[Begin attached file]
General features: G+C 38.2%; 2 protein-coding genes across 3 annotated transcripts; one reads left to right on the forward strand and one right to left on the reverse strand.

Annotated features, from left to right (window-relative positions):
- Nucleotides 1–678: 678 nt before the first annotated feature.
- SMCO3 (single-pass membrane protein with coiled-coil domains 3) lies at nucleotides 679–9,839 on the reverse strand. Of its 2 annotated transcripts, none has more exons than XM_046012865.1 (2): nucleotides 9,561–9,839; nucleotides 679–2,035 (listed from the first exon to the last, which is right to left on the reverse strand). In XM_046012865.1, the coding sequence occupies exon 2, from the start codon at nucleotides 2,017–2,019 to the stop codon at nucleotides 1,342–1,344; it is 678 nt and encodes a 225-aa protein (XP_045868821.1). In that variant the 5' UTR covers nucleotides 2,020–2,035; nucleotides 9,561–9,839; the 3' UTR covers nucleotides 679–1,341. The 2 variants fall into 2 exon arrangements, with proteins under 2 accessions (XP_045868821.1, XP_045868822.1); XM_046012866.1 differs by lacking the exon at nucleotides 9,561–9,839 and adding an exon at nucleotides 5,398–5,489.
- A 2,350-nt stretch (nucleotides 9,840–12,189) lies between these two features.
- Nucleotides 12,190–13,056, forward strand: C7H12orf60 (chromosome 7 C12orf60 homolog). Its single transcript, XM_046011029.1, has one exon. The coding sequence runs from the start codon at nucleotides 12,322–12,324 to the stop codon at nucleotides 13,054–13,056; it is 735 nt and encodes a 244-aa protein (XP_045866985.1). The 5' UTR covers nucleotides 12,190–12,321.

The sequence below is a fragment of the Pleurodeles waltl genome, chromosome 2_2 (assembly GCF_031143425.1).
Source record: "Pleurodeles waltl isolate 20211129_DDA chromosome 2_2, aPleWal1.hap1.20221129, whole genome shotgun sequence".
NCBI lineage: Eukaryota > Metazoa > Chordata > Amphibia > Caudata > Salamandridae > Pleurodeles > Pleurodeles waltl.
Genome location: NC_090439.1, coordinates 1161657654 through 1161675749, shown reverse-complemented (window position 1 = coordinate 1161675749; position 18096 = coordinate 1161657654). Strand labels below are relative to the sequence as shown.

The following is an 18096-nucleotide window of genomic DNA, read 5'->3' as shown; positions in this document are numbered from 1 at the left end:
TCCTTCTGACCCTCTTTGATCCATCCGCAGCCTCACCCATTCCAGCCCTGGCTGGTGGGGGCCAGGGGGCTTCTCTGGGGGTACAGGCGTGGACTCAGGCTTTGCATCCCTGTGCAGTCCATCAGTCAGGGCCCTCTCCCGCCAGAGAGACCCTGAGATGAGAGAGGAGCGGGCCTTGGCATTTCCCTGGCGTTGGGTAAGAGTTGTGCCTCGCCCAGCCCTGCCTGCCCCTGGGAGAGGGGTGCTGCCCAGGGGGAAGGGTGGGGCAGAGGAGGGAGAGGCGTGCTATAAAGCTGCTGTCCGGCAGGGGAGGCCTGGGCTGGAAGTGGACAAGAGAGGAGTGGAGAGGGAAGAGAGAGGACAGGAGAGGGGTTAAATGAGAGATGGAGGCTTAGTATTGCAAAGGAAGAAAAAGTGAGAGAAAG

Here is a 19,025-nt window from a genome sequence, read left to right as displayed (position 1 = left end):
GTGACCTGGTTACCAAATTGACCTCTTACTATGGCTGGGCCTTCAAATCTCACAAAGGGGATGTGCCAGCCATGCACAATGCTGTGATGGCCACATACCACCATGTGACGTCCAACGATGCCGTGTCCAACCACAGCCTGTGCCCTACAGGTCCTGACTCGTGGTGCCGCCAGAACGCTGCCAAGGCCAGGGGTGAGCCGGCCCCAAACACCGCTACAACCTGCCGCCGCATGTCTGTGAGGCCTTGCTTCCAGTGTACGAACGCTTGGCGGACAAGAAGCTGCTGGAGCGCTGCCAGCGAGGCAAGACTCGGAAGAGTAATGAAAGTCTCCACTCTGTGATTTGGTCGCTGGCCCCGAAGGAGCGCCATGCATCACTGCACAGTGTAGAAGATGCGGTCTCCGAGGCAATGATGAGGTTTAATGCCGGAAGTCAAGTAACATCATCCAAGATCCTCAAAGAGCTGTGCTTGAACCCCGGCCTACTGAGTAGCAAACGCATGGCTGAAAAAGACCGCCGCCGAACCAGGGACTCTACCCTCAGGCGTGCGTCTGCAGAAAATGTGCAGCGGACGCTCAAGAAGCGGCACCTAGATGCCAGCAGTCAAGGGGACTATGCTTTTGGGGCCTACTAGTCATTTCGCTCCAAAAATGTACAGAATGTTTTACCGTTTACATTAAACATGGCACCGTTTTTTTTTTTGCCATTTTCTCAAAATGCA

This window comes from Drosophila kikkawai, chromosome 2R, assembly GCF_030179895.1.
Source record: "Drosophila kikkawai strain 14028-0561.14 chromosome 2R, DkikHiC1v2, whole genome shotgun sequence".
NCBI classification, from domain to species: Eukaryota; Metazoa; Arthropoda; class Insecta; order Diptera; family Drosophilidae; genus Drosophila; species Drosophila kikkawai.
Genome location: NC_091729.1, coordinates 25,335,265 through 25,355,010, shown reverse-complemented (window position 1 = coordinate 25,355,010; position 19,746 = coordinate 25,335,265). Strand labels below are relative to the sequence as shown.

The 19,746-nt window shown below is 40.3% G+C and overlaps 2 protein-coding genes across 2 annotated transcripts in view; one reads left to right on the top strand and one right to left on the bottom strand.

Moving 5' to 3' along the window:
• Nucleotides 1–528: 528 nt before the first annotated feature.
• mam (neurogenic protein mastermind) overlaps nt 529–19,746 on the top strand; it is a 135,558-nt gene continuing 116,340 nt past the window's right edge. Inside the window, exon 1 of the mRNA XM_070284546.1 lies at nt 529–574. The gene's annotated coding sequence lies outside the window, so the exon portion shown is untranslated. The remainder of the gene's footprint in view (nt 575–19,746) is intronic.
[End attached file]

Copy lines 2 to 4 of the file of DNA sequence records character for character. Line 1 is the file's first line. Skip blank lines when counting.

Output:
Annotated features, from left to right (window-relative positions):
- Nucleotides 1–678: 678 nt before the first annotated feature.
- SMCO3 (single-pass membrane protein with coiled-coil domains 3) lies at nucleotides 679–9,839 on the reverse strand. Of its 2 annotated transcripts, none has more exons than XM_046012865.1 (2): nucleotides 9,561–9,839; nucleotides 679–2,035 (listed from the first exon to the last, which is right to left on the reverse strand). In XM_046012865.1, the coding sequence occupies exon 2, from the start codon at nucleotides 2,017–2,019 to the stop codon at nucleotides 1,342–1,344; it is 678 nt and encodes a 225-aa protein (XP_045868821.1). In that variant the 5' UTR covers nucleotides 2,020–2,035; nucleotides 9,561–9,839; the 3' UTR covers nucleotides 679–1,341. The 2 variants fall into 2 exon arrangements, with proteins under 2 accessions (XP_045868821.1, XP_045868822.1); XM_046012866.1 differs by lacking the exon at nucleotides 9,561–9,839 and adding an exon at nucleotides 5,398–5,489.